Chris Hughes is a Bloomberg Gadfly columnist covering deals. He previously worked for Reuters Breakingviews, as well as the Financial Times and the Independent newspaper.

Brooke Sutherland is a Bloomberg Gadfly columnist covering deals. She previously wrote an M&A column for Bloomberg News.

Bayer has given its shareholders some welcome relief.

The German pharmaceutical company raised its takeover proposal for U.S. seed giant Monsanto as expected -- but by a mere 2.5 percent. That compares with the 5 percent rise in the S&P 500 since Bayer's interest first emerged. It's symbolic of a willingness to pay more, plus a commitment to protecting its own shareholders. Combined with a $1.5 billion break fee and commitments on financing, it gives Monsanto some justification to grant due diligence.

Toned Down
Monsanto shares initially spiked on news reports that Bayer was raising its bid and then drifted back down as an official statement was released with the price.
Source: Bloomberg
Intraday times are displayed in ET.

Doubtless, Monsanto shareholders still don't think the new $125-per-share proposal is sweetened enough. But the reality is that Bayer cannot justify making a higher proposal without further help from Monsanto. Bayer's first $122-per-share pitch was already richly priced, paying away all the financial benefits of the deal in a 37 percent premium, with returns in excess of the cost of capital at least three years away. The bidder's shareholders took fright not just at the price, but also at the strategic drift and potential opportunity cost of doing a mammoth deal that would preclude alternative transactions in pharmaceuticals.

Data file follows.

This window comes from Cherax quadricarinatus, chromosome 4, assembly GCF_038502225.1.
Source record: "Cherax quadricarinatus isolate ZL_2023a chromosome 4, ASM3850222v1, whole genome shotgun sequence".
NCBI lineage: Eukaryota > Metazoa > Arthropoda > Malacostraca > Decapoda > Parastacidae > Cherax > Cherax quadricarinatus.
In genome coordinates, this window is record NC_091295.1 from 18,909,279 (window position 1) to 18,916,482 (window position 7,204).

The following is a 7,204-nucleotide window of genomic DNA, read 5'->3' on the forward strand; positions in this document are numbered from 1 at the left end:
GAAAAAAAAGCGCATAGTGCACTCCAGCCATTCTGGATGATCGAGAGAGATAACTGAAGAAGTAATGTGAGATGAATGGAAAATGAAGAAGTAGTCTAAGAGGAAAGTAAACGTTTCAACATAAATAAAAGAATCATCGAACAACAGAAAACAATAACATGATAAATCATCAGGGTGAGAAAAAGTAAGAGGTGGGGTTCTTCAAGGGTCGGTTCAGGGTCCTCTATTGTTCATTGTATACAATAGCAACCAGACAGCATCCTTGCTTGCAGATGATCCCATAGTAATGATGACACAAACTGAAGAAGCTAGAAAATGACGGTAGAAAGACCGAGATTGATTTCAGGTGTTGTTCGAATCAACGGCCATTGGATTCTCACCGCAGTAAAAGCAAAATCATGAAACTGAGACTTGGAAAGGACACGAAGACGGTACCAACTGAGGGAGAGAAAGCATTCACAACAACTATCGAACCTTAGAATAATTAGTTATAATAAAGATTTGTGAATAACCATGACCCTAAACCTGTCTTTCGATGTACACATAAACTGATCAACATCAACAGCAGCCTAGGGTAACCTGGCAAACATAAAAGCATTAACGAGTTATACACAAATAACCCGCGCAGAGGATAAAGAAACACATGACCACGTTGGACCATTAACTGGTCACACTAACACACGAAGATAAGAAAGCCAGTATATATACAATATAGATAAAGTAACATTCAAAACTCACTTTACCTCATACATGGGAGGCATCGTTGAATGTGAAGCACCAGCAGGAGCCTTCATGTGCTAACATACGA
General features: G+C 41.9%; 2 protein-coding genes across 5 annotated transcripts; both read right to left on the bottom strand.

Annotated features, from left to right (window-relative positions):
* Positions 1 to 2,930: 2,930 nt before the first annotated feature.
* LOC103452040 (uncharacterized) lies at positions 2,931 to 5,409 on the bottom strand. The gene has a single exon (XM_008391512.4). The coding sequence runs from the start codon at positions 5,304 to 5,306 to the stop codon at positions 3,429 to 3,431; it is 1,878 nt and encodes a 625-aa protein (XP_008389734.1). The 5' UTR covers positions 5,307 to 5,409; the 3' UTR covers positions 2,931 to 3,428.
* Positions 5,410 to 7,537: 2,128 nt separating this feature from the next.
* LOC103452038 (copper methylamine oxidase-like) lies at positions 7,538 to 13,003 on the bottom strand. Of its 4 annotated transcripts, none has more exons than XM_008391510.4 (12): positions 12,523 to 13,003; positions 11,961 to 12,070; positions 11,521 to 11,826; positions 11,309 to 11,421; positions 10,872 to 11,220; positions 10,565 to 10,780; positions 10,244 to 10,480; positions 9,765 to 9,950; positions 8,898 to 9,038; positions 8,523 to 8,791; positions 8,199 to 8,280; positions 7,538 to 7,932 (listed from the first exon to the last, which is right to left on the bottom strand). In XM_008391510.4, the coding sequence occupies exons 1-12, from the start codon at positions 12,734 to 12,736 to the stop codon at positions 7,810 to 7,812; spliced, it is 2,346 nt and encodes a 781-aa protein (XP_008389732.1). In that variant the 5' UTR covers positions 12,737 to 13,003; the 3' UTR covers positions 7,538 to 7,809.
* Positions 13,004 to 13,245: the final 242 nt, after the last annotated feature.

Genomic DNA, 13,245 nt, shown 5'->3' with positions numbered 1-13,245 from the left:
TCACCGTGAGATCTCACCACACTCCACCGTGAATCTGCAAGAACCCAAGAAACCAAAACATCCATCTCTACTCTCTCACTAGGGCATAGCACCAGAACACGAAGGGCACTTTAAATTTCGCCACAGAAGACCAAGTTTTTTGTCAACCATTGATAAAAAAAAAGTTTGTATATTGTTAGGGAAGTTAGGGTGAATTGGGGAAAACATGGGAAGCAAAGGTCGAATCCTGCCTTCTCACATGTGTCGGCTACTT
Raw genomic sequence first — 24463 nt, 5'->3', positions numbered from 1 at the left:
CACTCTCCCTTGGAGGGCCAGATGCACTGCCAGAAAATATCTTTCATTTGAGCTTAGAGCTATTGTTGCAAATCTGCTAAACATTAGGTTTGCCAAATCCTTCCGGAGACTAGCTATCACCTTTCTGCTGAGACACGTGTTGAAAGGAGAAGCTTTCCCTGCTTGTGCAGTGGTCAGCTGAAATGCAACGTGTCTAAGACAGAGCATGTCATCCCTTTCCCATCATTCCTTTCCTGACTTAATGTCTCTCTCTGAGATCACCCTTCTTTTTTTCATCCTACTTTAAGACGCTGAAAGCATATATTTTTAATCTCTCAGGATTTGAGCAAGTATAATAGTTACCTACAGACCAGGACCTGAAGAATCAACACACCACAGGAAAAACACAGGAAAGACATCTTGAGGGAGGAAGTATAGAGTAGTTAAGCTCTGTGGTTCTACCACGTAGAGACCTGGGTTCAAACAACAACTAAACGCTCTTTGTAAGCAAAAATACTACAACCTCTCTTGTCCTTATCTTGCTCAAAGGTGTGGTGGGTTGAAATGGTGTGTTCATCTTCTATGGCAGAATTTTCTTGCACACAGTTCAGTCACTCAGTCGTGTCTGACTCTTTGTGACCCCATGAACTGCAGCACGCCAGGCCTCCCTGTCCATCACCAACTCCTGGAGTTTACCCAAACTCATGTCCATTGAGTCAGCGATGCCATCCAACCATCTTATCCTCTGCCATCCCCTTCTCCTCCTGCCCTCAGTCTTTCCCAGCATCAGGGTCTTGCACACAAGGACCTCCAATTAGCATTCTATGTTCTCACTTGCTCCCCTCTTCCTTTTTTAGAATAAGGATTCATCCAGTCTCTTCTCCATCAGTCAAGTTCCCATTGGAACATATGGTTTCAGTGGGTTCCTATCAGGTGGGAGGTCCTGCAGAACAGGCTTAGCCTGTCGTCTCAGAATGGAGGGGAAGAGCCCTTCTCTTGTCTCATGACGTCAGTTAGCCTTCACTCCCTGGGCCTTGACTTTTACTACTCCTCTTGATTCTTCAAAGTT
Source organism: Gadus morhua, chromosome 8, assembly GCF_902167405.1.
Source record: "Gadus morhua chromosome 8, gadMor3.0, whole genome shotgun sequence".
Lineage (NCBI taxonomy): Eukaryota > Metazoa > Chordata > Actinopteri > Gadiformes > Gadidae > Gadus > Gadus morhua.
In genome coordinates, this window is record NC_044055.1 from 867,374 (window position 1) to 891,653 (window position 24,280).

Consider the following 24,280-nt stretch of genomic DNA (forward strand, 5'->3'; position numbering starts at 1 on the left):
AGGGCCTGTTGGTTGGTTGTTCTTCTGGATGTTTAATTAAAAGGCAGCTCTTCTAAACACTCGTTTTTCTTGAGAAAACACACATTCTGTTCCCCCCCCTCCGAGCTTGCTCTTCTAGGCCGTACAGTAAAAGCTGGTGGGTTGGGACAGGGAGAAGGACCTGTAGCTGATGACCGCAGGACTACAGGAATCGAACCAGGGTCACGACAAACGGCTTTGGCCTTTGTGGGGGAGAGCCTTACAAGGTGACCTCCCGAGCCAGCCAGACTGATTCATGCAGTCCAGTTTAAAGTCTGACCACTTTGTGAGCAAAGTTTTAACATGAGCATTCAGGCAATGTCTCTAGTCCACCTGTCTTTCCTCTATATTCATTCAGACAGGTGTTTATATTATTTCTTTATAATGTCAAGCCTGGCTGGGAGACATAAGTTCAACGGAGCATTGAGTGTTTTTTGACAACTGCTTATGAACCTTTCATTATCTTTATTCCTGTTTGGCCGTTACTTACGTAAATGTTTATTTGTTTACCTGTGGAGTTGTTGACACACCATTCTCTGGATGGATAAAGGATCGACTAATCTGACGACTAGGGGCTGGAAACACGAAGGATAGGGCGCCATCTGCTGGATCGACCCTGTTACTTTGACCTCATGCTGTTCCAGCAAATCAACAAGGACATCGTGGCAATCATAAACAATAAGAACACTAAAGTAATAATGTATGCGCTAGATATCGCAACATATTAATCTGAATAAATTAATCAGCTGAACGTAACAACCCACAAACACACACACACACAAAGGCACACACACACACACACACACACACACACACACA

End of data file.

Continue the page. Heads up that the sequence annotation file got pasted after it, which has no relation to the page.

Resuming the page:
Bigger is Better
Amid a downturn in agricultural prices, consolidating sales power has become a priority.
Source: Bloomberg
BASF revenue does not include sales related to its plant-science business, which is not counted as part of its agricultural solutions unit. Bayer revenue is for its crop science division.

It is extremely unlikely that the latest bump gets Bayer to the finish line. But it would be reckless to offer a higher price given the difficulty in making the math stack up, especially after the weak quarterly results Monsanto recently reported. Maybe Monsanto can demonstrate more value in due diligence. For now, Bayer shareholders should be thankful for the German group's discipline.

Monsanto has said it has alternatives. It is contemplating a purchase of BASF's agrochemicals business, a deal which has the potential to create substantial value. Still, its shareholders won't be grateful if it turns to being a buyer without having fully explored what it can get from selling to Bayer. Some analysts think that an offer of $135 to $140 a share is what is required. For Bayer to pay that would require raising even more equity from its shareholders than previously envisaged, given the extreme leverage it would be taking on even with its first proposal.

Join the Party
Bayer, Monsanto and BASF are jostling to get deals done amid a record merger wave in the chemicals industry.
Source: Bloomberg

Bayer has signaled both price discipline and a readiness to pay more. Monsanto has said it believes in a deal. That is an opportunity for the U.S. seeds group to explore what Bayer really can pay.

This column does not necessarily reflect the opinion of Bloomberg LP and its owners.

To contact the authors of this story:
Chris Hughes in London at
Brooke Sutherland in New York at

To contact the editor responsible for this story:
Beth Williams at